The QWERTY layout of the keyboard has existed for more than 100 years. But in the age of smart phones and tablets, is it time for a redesign?
The researchers based their design on an optimization algorithm that considered criteria like thumb movement, button size and the arrangement of letters.
They claim the new keyboard arrangement increases typing speed by 34 percent.
Jimmy Stamp, who writes for Smithsonian Magazine’s Design Decoded blog, says the traditional QWERTY keyboard is a vestige of a different era.
“The dominant theory is that it was created as a way to prevent mechanical failures,” Stamp told Here & Now’s Meghna Chakrabarti. “These early typewriters were elaborate mechanisms … and they were really quite beautiful in that 19th century, industrial, baroque kind of way.”
Debate Over QWERTY Design Origins
As Stamp dug into the topic, he discovered another theory: Researchers at Kyoto University in Japan argue the QWERTY keyboard was developed with telegraph operators in mind — the first clients for typewriters.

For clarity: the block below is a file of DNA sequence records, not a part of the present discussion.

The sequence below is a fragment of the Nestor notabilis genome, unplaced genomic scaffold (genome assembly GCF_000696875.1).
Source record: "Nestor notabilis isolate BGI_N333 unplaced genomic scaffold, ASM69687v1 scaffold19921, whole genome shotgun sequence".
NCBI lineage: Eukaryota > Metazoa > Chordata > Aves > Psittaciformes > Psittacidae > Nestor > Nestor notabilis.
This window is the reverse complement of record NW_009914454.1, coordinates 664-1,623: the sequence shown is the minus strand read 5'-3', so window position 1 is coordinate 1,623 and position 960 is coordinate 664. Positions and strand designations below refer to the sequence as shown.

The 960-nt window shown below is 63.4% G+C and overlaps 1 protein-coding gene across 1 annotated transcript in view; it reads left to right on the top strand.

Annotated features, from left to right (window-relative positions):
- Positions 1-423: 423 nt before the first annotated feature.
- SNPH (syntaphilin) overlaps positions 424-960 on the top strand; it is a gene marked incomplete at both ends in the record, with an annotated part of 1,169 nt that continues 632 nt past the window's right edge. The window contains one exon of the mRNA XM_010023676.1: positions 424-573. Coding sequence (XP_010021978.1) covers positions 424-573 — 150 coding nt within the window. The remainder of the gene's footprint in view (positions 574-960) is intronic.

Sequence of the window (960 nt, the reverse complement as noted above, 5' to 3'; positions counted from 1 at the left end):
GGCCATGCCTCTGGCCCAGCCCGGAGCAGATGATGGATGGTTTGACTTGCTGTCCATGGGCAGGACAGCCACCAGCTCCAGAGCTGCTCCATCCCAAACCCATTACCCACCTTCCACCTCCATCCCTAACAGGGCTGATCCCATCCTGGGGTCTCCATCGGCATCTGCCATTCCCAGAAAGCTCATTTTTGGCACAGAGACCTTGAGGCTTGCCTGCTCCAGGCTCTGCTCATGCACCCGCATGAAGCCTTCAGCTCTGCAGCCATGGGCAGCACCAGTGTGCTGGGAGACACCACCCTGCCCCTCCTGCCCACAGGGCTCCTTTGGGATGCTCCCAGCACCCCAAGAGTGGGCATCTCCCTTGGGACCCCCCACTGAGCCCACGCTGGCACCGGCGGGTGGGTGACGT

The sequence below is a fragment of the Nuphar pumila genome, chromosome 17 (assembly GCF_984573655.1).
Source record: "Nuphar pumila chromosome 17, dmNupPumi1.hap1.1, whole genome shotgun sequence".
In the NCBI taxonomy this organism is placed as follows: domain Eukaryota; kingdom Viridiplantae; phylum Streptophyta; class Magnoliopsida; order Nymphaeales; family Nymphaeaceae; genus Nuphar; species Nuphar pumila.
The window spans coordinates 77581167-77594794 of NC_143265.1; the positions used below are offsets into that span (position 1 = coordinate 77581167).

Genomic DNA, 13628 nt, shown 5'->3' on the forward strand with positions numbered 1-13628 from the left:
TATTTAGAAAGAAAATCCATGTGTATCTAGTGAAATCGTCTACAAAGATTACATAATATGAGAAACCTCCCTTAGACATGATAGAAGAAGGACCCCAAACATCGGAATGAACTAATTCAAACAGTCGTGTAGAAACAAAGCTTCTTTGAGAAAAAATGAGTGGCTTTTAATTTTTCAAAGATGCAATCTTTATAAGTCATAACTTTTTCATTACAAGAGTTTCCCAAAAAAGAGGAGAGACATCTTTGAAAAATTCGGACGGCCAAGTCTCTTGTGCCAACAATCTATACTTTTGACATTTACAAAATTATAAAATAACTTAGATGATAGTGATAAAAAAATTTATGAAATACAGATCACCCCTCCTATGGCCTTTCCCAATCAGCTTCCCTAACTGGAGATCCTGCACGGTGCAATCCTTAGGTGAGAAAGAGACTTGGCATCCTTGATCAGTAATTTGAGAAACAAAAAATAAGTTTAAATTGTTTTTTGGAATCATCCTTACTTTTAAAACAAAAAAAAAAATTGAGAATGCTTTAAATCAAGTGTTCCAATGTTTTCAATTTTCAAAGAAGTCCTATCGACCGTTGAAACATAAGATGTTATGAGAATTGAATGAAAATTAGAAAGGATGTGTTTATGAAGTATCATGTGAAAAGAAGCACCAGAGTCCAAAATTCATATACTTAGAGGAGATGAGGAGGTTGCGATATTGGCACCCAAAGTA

The initial typewriter was arranged in alphabetical order and shown to a telegraph college in Chicago in 1868. A few other improvements included moving vowels to the upper row and arranging letters in an optimal way for correcting mistakes.
For example, in American Morse code, the letters S (···) and E (·) together can be easily confused with the letter Z (· · · _ ·), so it would make sense for the letters S, E and Z to be close together.
Old Designs In New Technology
There are many vestiges of the old design in new technology. For example, Apple e-readers mimic page turns, and the calendars are “leather-bound.”
It turns out there is a word for these vestigial design elements: skeuomorphism.
“That basically describes when something has outlived its purpose but it’s incorporated into a design for a few reasons, perhaps to orient its users into an unfamiliar technology,” Stamp explained.
Starting From Scratch
Stamp is curious as to what someone who has never really used a keyboard could create for a tablet interface.
Perhaps it would completely forgo the keyboard, he suggests, and rely on handwriting, speech or even thoughts.
But after all his research, Stamp said he will stick to QWERTY.
“I am so attached to it,” he said.
Jeremy Hobson joins Robin Young as co-host of Here & Now in its new 2-hour format, from WBUR and NPR.
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